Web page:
With the hole drilled in the body I chose a spot on the rock where I wanted the foot to join. I tried to balance the placement in such a way that it would incoporate the fossil in the base rock in the view making it part of the assemblage, but not damage it. I placed the severed beater on the rock in a couple of positions until I found one that sturck the right balance. I makred this spot with a marker. Then I used the smallest masonry bit I had (1/4") to drill a hole in the rock. I would have preferred a hole of the exact same size, but since I don't do masonry drilling often, I couldn't bring myself to run out and buy a new bit. The epoxy putty I used to secure the foot will be able to make up the slight difference in size.

Drilling rock is a slow process so be patient. Be sure hold the rock firmly to the bench and lift the bit occasionally to allow the rock dust to escape. You may also want to stop and knock the dust out of the hole occasionally, or vacuum it out. Bend the tines out to the side and use the beater to check the depth occasionally. When you've drilled as deep as you want, it is time for the next step.




Step 6: Sealing the Rock and Leveling It Out

You should seal the rock so it doesn't shed dust all over your house. The clear spray paint also helps accentuate the details of the fossil. Now I made the mistake of attaching the foot to the rock before I sealed it. This left a dull sheen on the foot, so I recommend sealing the rock before attaching the foot. Take the rock to a well ventilated area and lay it out on newspaper to catch overspray. Then apply several coats of clear spray paintto the rock. Be sure to flip it over to seal the bottom as well.

Once the paint has dried this would be a good time to make the base as level as possible. I did this by placing the base on my work bench and pressing on the various edges to see how the base shifted. Once I determined where the low point was, I went into my parts stash and found a rubber foot that fit beneath the rock to stop the wobble. I placed a dab of E-6000 on the foot and joined it to the rock and allowed it to dry.

Step 7: Attaching the Foot

Now it is time to attach the foot to the base and the body. Mix up a glob of epoxy putty the drop it down the hole in the base, then press the beater into place and allow the putty to cure. Then bend the tines of the beater down to rock surface. Use a hammer to smash them around the edge so it looks like the foot is gripping the rock.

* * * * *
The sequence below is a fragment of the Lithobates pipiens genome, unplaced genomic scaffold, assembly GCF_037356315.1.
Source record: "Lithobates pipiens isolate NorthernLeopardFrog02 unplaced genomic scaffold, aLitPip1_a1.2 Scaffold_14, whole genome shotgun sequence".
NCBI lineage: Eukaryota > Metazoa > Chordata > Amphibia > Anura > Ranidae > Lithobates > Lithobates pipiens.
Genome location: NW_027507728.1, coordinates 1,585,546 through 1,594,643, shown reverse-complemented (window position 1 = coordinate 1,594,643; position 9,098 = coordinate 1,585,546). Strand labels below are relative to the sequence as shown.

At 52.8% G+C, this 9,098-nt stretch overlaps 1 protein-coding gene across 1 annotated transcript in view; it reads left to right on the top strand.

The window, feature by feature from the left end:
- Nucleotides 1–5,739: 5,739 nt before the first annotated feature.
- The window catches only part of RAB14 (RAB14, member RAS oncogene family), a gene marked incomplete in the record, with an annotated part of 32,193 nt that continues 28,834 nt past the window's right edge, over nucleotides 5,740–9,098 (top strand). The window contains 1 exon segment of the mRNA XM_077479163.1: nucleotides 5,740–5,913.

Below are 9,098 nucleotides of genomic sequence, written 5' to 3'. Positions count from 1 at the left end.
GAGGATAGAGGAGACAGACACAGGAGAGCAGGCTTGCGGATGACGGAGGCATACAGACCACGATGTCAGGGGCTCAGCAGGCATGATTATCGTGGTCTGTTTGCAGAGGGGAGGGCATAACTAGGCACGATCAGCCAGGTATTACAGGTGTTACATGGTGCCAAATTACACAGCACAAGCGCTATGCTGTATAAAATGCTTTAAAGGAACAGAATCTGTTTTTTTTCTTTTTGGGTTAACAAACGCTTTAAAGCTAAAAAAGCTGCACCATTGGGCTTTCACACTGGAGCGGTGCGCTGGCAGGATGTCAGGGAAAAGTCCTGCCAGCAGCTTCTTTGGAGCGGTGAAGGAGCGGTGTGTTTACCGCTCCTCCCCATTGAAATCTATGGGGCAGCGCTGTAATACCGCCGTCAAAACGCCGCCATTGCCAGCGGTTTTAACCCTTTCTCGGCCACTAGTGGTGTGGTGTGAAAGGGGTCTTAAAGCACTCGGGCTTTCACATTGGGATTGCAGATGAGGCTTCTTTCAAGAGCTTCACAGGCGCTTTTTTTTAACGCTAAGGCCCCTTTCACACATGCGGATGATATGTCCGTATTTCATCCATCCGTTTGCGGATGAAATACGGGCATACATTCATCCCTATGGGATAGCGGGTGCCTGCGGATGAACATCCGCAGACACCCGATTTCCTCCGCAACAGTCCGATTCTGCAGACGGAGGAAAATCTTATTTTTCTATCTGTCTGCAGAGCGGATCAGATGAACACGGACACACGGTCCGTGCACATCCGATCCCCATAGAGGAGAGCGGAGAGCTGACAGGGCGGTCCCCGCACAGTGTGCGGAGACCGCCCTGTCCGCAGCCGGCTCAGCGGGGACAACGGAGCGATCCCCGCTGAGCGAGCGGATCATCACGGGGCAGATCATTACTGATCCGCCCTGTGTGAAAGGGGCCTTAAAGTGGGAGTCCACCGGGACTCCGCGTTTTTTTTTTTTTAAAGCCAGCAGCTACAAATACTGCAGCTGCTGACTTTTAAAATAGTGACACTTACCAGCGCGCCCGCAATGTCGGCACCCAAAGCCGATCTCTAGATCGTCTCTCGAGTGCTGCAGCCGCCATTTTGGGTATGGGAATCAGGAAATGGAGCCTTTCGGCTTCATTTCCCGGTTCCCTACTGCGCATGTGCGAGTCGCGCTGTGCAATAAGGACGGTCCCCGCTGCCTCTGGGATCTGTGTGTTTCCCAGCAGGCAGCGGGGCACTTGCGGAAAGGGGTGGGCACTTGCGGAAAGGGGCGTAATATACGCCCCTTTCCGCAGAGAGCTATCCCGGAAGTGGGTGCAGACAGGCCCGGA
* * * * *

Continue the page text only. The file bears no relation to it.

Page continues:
Next fit the body onto the top of the beater, pointing in the direction you want the Scrap-a-dactyl to face. Mix up another glob of epoxy putty and work it around the beater where it joins the body inside the corkscrew. Wait for the the putty to cure.


Step 8: Head to Tail

With the body secured to the foot it is time to add the Scrap-a-dactyl's head and tail. To add the tail I took advantage of a hole in the neck which held the bit of the corkscrew. If you don't have a handy oriface, you'll need to make one with a small drill bit. I tried to test fit the antenna into the hole and because of the way it broke it stuck out at an odd angle. To correct this I used my diagnol cutters to clip off the bent end. I then used a hammer and the anvil on my bench vise to shape it so it would fit in the hole. With accomplished I dabbed some E-6000 on the newly shaped end and inserted it into the hole.

With the tail assembly curing I turned my attention to the head. The hard drive armature had a handy tab sticking down that fit nicely onto the corkscrew handle. I put some E-6000 into the space between the tab and armature and then pressed it onto the handle. Make sure you get the head balanced just right, or else it will pivot to one side as the Scrap-a-dactyl flaps.

Wait until the E-6000 has fully cured and then carefully cut away any excess from the head and tail using a sharp utility knife. The Scrap-a-dactyl is now complete.

Best documentation and clearest photos I've seen. I don't spend a lot of time here but I wander around ocaisionally-- well done.
Thanks!
Wow guy,it caught my eye so had to check it out.Nice job.
great imagination !
Thanks!
Cool, I like the way it moves.
Thanks!
I love it! The motion is great and it looks wonderful!
Thanks!
This is neat, particularly the motion.<br><br>Now if only you could combine it with the <a href="https://www.instructables.com/id/Bowling-Ball-Fountain/">Bowling Ball Fountain</a>...<br>
I've got some ideas for a fountains with bits moved by the water flow.
Awesome!<br />love the concept, and the base it perfect.
Thanks! This piece was a perfect confluence of crap that had been collecting dust in the workshop for several years. I always knew I could do something with it...
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Bio: I'm cheap and like to use what I have on hand and I really enjoy taking things apart to salvage parts. Rather than be ... More »